Lawrence Tynes leapfrogged up to No. 2 on the New York Giants all-time scoring list in the win over the Dallas Cowboys the other week, when he booted five field goals, with two extra points thrown in for good measure (and he added eight points this past Sunday). Points accumulated is an under-the-radar stat and not as romantic as rushing yards, touchdown passes, receptions or sacks, and it usually involves kickers, who are the Rodney Dangerfield of the football world -- they get no respect. And Giants kickers have had a rough go of it, having to kick in the swirling winds of Yankee Stadium during the wintertime not to mention the more-than-blustery Meadowlands. Tenth place through sixth on the Giants list looks like this: 10th -- Raul Allegre (340 points); ninth -- Amani Toomer (348); eighth -- Brandon Jacobs (362); seventh -- Joe Morrison (390); sixth -- Tiki Barber (416). And now, the top five:
5. Joe Danelo, 482 points: He was drafted by the Miami Dolphins in 1975, but never played a game for them. Danelo instead spent his first season with the Green Bay Packers before joining the Giants in '76 and staying with them for seven seasons, and then finishing his career with two years in Buffalo. He went 104-for-176 in field-goal attempts in his time with Big Blue (59.1%), and 170-for-176 in extra points. He made nine field goals of 50-plus yards (in 28 attempts). Danelo led the league in field-goal attempts in 1981, with 38, kicked a then-Giants-record 55-yarder (since broken by Ali Haji-Sheikh), booted six field goals in one game and 1981 was also his best season points-wise (103).
4. Frank Gifford, 484 points: Rex Ryan often refers to Tim Tebow as "a football player" because of his versatility on the field, but Frank Gifford? Now he was "a football player." The Hall of Famer played a plethora of positions and made the Pro Bowl as a defensive back, halfback and receiver in his years with the Giants (1952-'64, but sat out the '61 season after almost being decapitated by Chuck Bednarik). Gifford made eight Pro Bowls in all, was a four-time First-Team All-Pro and was the 1956 MVP. He scored 34 rushing touchdowns, 43 receiving touchdowns, intercepted a pass for a touchdown, kicked two field goals and booted 10 extra points. He also tossed 14 touchdown passes (the most by a non-quarterback in NFL history), and early in his career he returned punts and kickoffs (though he never brought one back for a score). Most know Gifford for his guest appearance on the 1960s sitcom Hazel (ok, nobody knows him for that), though many know him more for his years on Monday Night Football or for being Mr. Kathie Lee Gifford, but he was quite the football player.
3. Brad Daluiso, 526 points: After spending two seasons with the Atlanta Falcons, Buffalo Bills and Denver Broncos, Daluiso kicked for the Giants from 1993 to 2000, before joining the Oakland Raiders for one last season in the NFL. He had a 76.9 field-goal percentage (123-for-160), and was 157-for-159 in extra points for the Giants. Daluiso was a perfect 48-for-48 inside the 30-yard line in his New York career, and was an impressive 6-for-11 from 50 yards or more. His best season came in 1998, when he put up 95 points. He contributed to the 41-0 romp over the Minnesota Vikings in the 2000 NFC Championship Game with a pair of field goals.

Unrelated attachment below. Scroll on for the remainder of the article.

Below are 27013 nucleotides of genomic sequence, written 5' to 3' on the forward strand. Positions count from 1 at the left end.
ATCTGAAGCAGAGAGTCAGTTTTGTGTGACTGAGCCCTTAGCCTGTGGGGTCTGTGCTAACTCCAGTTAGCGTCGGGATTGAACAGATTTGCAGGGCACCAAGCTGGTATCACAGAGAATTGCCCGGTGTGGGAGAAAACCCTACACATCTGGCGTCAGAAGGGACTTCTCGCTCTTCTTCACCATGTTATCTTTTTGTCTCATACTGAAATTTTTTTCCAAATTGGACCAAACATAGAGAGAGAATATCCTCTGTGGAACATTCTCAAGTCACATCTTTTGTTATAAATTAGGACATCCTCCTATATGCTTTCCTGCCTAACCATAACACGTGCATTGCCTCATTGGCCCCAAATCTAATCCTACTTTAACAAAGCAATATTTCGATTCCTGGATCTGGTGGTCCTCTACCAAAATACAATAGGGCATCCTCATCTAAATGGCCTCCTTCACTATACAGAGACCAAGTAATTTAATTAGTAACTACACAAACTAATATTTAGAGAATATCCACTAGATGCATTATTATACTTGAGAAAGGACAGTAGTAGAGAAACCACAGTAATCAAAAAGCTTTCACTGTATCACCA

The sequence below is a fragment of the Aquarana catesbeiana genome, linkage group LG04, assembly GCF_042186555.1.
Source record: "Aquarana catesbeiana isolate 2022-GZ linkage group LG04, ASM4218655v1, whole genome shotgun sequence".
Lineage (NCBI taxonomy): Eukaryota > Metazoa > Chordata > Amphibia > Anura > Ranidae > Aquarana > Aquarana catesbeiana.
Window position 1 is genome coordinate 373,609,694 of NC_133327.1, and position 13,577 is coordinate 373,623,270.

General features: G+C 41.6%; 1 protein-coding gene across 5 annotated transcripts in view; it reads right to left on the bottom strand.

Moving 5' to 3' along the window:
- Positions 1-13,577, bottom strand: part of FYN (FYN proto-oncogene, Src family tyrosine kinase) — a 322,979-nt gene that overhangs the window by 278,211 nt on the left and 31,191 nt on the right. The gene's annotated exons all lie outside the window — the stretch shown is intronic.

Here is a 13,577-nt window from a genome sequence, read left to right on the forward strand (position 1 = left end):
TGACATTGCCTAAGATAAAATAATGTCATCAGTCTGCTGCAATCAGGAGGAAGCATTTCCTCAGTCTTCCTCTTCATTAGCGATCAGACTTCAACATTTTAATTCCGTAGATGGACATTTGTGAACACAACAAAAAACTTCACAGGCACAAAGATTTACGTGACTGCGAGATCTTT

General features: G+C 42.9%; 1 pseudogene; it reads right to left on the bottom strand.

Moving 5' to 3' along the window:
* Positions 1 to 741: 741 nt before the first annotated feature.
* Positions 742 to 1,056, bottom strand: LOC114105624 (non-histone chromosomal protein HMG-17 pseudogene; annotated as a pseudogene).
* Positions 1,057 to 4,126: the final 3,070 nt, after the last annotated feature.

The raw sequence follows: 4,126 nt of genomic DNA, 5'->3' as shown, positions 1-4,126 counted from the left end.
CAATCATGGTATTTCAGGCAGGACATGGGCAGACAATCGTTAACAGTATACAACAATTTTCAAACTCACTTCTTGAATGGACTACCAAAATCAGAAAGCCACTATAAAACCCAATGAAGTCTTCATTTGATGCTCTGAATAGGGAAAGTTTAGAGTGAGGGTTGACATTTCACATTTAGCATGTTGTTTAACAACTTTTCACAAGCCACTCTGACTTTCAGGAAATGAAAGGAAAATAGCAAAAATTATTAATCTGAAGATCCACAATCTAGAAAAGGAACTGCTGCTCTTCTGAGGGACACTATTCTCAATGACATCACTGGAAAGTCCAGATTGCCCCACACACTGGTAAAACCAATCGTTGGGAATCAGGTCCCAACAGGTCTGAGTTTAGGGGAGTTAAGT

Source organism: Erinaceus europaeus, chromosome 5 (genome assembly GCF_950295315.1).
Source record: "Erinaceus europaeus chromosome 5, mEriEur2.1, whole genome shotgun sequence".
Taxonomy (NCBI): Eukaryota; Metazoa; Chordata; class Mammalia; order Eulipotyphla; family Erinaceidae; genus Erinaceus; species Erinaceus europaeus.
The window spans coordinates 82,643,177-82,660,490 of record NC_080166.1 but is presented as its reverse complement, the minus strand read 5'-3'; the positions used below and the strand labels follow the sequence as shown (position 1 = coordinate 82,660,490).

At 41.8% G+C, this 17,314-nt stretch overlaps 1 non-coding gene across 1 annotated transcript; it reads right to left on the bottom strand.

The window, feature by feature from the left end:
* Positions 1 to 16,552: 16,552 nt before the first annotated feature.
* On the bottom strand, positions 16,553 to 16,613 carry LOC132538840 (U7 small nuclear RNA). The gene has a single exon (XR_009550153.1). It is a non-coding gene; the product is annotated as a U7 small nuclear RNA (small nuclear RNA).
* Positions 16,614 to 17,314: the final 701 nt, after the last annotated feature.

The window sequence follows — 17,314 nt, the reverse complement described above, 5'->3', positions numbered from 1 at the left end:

2. Lawrence Tynes, 543 points: Now in his sixth season with the Giants (after coming to them in a trade with the Kansas City Chiefs), the Scotland-born Tynes has earned a place in Giants history with his two overtime NFC Championship Game field goals, which sent the Giants to their last two Super Bowls. In his Giants career, he's 115-for-136 in field goals (84.6%), and 198-for-200 in extra points. He's gone 45-for-46 inside the 30-yard line, and is 4-for-9 from the 50 on out (including a 50-yarder on Sunday against the Pittsburgh Steelers). Tynes' 102 points leads the NFL so far this year, and he has a chance to break the single-season franchise record of 148, held by Jay Feely, in 2005, not to mention the all-time mark of 186, by LaDainian Tomlinson (the record for kickers is 166, by David Akers). Tynes already ranks fifth and sixth on the Giants' single-season list, with 126 points in 2009 and 109 in '07. He was named the Special Teams Player of the Month for October.
1. Pete Gogolak, 646 points: The Hungarian-born Cornell graduate was more than just a place kicker, he's an important historical figure in professional football. He was essentially the first soccer-style kicker, when he joined the AFL's Buffalo Bills in 1964, which alone would cement his place in football lore. But when the Giants poached Gogolak from the rival league in '66, that move ended the gentlemen's agreement between the NFL and AFL and signaled that the war was on. The AFL began luring NFL stars to their side as revenge, and the bad blood ultimately led to the merger and one draft for both leagues. Gogolak kicked for the Giants from '66 to '74, making 126 of 219 field-goal attempts (57.5%) and 268 of 277 extra points. His 107 points in 1970 was the most in his Giants career. His brother, Charlie, also kicked in the NFL, with the Washington Redskins and Boston/New England Patriots, and the two tied a record with a combined 14 extra points in a 72-41 Redskins win over the Giants in 1966. Pete's a member of the Giants Ring of Honor.